Beginning in March 1862, Jackson had marched his 17,000-man “foot cavalry” up and down, even in and out of, the Shenandoah Valley, covering large distances with unexpected speed and managing to elude a Union force double his size. Cross Keys was the fifth battle in this campaign. After a defeat at Kernstown on March 23—in which faulty intelligence had lured Jackson into the teeth of a much larger force—there had been only victories: at McDowell to the southwest on May 8, then at Front Royal to the northeast on May 23, and at Winchester north of that on May 25.
As Union forces under the Irish-born Shields and the famous California Republican Frémont descended on the Confederates—Shields from the northeast, Frémont from the northwest—Jackson and Ewell rendezvoused in Harrisonburg. Anticipating that the Union commands would dangerously converge at Port Republic, they determined to attack them individually before that. Jackson sent Ewell to intercept Frémont at Cross Keys, a tiny Rockingham County village that consisted of little more than a tavern. In the meantime, Jackson moved to Port Republic to await Shields. He also presciently took control of North Bridge, the last bridge that spanned the Shenandoah River.
Early on Sunday morning, June 8, Frémont’s men marched down Port Republic Road by the Cross Keys tavern and there made contact with the Confederates’ advance guard. Ewell had three brigades—headed by the generals Isaac R. Trimble, George Steuart, and Arnold Elzey—along with four artillery batteries, or about six thousand men total. They readied for a hard fight. What they received, however, was a very cautious approach by Frémont. The Union general commanded 11,000 soldiers, but he mistakenly understood the force in his front to be Jackson’s entire army and not just half of it. Rather than attack, he allowed his long-range artillery to duel with the Confederates. Ewell, meanwhile, took advantage of the delay to fortify his position.
Eventually, Frémont concluded that his enemy’s right flank was vulnerable and ordered forward a brigade of German emigrants from Louis Blenker’s division. They were abruptly halted by the men of Trimble’s brigade, who hid along a fence line, waiting until the Germans were close before unleashing a series of deadly volleys. Sensing that the Union troops had been caught off guard, Trimble counterattacked and had Blenker’s men scurrying northwest to Keezletown Road. As night fell, he petitioned Ewell to continue the attack, but Ewell refused. Night attacks were notoriously risky, and Ewell, well aware that he was outnumbered, worried about extending his line too far from Jackson’s support. With Ewell’s permission, Trimble—a Marylander born in Virginia who has been described by the historian Douglas Southall Freeman as “perhaps disposed to be contentious and certainly a dandy in dress, but of the most conspicuous courage and a furious, insatiable fighter”—rode to Port Republic and made his case to Jackson personally. The general was noncommittal. “Consult General Ewell and be guided by him,” he told Trimble. When Ewell repeated his first refusal, the battle ended.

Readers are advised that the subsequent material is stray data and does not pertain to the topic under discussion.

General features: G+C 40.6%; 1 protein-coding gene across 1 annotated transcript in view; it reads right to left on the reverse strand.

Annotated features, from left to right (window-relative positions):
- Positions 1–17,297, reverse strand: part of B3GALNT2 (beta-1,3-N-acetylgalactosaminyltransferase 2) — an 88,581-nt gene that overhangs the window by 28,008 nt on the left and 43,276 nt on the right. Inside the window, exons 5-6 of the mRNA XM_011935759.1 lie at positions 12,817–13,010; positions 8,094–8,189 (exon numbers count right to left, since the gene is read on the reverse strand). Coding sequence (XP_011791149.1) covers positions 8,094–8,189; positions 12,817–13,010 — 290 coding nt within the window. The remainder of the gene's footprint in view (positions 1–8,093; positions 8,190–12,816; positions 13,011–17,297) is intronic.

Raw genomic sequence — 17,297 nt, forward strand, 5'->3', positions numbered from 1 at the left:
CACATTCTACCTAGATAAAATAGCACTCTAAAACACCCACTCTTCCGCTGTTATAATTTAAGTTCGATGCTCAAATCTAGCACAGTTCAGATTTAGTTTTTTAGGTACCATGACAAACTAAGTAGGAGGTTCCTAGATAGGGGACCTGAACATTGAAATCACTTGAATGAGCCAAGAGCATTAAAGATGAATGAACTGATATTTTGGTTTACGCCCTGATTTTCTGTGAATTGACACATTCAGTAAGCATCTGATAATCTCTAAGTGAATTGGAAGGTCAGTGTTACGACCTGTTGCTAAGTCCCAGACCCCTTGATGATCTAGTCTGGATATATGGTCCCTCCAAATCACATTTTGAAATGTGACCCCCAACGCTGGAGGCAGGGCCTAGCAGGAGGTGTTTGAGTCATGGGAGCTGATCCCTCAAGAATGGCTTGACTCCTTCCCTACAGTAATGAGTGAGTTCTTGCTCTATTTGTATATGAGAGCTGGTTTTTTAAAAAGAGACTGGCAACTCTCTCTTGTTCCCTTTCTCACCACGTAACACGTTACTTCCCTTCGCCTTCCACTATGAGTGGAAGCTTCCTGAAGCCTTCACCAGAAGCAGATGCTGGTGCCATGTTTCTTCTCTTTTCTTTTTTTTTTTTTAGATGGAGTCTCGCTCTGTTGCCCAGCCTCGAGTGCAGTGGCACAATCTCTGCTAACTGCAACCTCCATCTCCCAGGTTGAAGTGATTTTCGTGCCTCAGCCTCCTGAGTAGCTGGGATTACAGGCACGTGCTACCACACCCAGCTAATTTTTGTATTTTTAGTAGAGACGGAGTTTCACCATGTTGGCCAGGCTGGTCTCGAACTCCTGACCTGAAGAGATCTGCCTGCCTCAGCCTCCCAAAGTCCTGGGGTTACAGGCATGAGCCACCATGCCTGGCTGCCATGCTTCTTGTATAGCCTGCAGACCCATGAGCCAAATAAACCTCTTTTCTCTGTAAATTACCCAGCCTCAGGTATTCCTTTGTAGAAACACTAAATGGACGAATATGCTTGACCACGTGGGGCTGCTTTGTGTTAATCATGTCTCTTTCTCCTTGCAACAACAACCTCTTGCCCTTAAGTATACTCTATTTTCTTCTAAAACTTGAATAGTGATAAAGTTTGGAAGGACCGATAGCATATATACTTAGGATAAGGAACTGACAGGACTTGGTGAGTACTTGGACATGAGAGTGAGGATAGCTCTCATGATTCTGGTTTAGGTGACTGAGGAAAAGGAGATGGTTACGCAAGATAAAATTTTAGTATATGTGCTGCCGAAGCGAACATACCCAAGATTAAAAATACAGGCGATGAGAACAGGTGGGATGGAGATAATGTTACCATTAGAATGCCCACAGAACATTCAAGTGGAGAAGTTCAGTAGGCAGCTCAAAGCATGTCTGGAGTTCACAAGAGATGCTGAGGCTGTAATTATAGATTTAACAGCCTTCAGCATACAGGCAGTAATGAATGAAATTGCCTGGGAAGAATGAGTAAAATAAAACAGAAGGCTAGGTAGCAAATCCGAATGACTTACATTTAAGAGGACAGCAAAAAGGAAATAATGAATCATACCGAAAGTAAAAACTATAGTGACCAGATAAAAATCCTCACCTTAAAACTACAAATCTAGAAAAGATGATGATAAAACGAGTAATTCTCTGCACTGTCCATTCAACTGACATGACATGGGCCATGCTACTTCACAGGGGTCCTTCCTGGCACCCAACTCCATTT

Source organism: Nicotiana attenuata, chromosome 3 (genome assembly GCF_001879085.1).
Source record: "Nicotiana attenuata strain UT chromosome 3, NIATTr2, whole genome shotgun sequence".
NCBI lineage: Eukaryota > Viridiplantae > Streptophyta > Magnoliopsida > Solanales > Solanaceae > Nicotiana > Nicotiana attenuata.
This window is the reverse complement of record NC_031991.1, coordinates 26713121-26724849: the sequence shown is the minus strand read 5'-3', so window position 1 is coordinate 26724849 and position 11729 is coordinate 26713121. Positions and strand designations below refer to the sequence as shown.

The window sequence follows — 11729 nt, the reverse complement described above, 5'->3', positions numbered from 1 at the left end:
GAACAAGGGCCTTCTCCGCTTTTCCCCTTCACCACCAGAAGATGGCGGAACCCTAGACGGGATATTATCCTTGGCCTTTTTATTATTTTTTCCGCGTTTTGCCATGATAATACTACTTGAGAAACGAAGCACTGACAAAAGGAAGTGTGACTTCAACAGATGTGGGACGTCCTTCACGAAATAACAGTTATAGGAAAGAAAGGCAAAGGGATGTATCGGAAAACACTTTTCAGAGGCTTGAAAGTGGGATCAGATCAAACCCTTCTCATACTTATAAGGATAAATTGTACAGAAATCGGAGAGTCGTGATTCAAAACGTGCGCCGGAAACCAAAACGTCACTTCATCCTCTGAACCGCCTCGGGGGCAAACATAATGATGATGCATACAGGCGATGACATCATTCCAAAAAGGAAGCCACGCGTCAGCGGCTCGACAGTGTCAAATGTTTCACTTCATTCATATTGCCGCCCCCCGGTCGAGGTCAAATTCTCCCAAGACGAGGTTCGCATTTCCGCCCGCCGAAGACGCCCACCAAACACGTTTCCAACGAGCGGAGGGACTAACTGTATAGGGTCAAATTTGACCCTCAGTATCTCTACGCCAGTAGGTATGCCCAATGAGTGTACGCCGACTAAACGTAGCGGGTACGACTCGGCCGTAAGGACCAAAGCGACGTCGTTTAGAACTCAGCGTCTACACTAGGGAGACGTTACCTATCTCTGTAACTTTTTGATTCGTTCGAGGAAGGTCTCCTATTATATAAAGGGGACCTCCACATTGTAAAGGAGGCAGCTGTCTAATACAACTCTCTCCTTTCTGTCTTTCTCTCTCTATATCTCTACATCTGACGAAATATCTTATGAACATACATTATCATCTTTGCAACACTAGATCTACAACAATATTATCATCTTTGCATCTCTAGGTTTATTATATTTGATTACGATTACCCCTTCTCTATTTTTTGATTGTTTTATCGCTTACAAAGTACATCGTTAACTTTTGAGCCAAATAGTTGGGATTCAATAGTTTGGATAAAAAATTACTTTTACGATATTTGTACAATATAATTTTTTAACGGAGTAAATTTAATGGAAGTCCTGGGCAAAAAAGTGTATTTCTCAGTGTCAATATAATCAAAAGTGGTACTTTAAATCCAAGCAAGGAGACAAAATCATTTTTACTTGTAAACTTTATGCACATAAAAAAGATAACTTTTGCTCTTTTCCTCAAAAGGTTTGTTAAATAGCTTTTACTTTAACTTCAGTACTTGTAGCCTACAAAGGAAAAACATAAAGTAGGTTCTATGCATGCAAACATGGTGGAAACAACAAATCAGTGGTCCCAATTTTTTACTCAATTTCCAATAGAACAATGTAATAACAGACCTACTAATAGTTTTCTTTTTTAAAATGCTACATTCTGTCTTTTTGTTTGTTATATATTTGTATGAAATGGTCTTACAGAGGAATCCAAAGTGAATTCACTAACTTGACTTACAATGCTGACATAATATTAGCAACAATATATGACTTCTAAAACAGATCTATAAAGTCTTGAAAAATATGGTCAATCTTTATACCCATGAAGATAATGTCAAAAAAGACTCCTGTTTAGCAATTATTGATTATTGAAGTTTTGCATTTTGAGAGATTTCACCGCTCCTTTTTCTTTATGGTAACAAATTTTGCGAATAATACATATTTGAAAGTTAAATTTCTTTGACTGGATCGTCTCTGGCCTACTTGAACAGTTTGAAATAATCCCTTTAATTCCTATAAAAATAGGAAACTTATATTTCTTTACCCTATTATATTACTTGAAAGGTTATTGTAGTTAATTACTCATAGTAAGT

Confederate casualties were light: 288 men, forty-one of whom were dead. In Frémont’s command, as many as half of the 684 casualties were dead or mortally wounded. The Confederate cavalry general Turner Ashby—a dark-complected, myth-encumbered figure who, at the age of thirty-three was known as the “Black Knight of the Confederacy”—had been killed as Ewell’s forces moved from Harrisonburg on June 6. Jackson, meanwhile, was busy becoming a myth himself, both before and after the battle. Newspapers throughout the South were hailing him as a hero, with the Charleston Mercury predicting he would lead “his unconquerable battalions through Maryland and Pennsylvania.”
Jackson did not go north, however, but summoned Ewell and his three brigades south to Port Republic. There, they helped chase Shields’s soldiers from the field, resulting in another, even more important victory. Frémont was noticeably absent from the fighting on June 9; when Ewell’s men set North Bridge afire, he was unable to cross the Shenandoah and join Shields.